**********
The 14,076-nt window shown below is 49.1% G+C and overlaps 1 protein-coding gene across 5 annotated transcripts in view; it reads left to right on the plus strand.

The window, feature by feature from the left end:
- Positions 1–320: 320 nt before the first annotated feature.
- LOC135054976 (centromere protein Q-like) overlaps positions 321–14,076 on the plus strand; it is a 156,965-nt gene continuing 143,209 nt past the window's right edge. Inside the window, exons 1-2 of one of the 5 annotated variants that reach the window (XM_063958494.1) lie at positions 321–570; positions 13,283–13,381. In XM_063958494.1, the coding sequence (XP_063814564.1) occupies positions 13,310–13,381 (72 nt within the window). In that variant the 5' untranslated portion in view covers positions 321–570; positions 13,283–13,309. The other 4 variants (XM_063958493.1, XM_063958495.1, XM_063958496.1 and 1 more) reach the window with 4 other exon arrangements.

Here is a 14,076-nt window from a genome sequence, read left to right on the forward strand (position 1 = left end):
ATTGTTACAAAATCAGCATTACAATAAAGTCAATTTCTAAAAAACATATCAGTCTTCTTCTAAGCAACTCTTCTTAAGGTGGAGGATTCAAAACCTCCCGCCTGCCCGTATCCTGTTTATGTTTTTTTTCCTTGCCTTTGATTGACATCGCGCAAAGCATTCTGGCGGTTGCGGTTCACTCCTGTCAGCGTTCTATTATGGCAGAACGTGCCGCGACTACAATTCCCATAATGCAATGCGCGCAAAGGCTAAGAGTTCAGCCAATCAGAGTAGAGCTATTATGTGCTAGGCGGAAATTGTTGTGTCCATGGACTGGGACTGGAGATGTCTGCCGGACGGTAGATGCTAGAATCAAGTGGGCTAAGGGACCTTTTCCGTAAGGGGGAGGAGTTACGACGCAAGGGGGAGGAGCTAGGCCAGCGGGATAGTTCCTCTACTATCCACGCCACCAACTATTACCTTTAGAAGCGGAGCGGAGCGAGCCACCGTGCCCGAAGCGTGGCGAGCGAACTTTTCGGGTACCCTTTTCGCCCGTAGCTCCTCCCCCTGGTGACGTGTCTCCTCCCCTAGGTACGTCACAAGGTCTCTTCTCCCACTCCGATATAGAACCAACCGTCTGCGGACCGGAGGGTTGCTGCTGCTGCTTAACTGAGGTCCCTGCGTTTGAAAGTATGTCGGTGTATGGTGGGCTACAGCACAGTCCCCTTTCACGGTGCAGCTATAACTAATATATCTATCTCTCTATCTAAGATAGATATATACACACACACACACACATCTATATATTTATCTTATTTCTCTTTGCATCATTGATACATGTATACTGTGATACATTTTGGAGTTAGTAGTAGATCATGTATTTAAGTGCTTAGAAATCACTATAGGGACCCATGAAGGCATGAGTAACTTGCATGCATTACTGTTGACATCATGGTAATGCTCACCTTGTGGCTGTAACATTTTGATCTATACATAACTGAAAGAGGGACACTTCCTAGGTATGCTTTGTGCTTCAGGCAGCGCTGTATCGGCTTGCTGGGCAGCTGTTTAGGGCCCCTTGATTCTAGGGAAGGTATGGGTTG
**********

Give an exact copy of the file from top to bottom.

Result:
The 14,076-nt window shown below is 49.1% G+C and overlaps 1 protein-coding gene across 5 annotated transcripts in view; it reads left to right on the plus strand.

The window, feature by feature from the left end:
- Positions 1–320: 320 nt before the first annotated feature.
- LOC135054976 (centromere protein Q-like) overlaps positions 321–14,076 on the plus strand; it is a 156,965-nt gene continuing 143,209 nt past the window's right edge. Inside the window, exons 1-2 of one of the 5 annotated variants that reach the window (XM_063958494.1) lie at positions 321–570; positions 13,283–13,381. In XM_063958494.1, the coding sequence (XP_063814564.1) occupies positions 13,310–13,381 (72 nt within the window). In that variant the 5' untranslated portion in view covers positions 321–570; positions 13,283–13,309. The other 4 variants (XM_063958493.1, XM_063958495.1, XM_063958496.1 and 1 more) reach the window with 4 other exon arrangements.

Here is a 14,076-nt window from a genome sequence, read left to right on the forward strand (position 1 = left end):
ATTGTTACAAAATCAGCATTACAATAAAGTCAATTTCTAAAAAACATATCAGTCTTCTTCTAAGCAACTCTTCTTAAGGTGGAGGATTCAAAACCTCCCGCCTGCCCGTATCCTGTTTATGTTTTTTTTCCTTGCCTTTGATTGACATCGCGCAAAGCATTCTGGCGGTTGCGGTTCACTCCTGTCAGCGTTCTATTATGGCAGAACGTGCCGCGACTACAATTCCCATAATGCAATGCGCGCAAAGGCTAAGAGTTCAGCCAATCAGAGTAGAGCTATTATGTGCTAGGCGGAAATTGTTGTGTCCATGGACTGGGACTGGAGATGTCTGCCGGACGGTAGATGCTAGAATCAAGTGGGCTAAGGGACCTTTTCCGTAAGGGGGAGGAGTTACGACGCAAGGGGGAGGAGCTAGGCCAGCGGGATAGTTCCTCTACTATCCACGCCACCAACTATTACCTTTAGAAGCGGAGCGGAGCGAGCCACCGTGCCCGAAGCGTGGCGAGCGAACTTTTCGGGTACCCTTTTCGCCCGTAGCTCCTCCCCCTGGTGACGTGTCTCCTCCCCTAGGTACGTCACAAGGTCTCTTCTCCCACTCCGATATAGAACCAACCGTCTGCGGACCGGAGGGTTGCTGCTGCTGCTTAACTGAGGTCCCTGCGTTTGAAAGTATGTCGGTGTATGGTGGGCTACAGCACAGTCCCCTTTCACGGTGCAGCTATAACTAATATATCTATCTCTCTATCTAAGATAGATATATACACACACACACACACATCTATATATTTATCTTATTTCTCTTTGCATCATTGATACATGTATACTGTGATACATTTTGGAGTTAGTAGTAGATCATGTATTTAAGTGCTTAGAAATCACTATAGGGACCCATGAAGGCATGAGTAACTTGCATGCATTACTGTTGACATCATGGTAATGCTCACCTTGTGGCTGTAACATTTTGATCTATACATAACTGAAAGAGGGACACTTCCTAGGTATGCTTTGTGCTTCAGGCAGCGCTGTATCGGCTTGCTGGGCAGCTGTTTAGGGCCCCTTGATTCTAGGGAAGGTATGGGTTG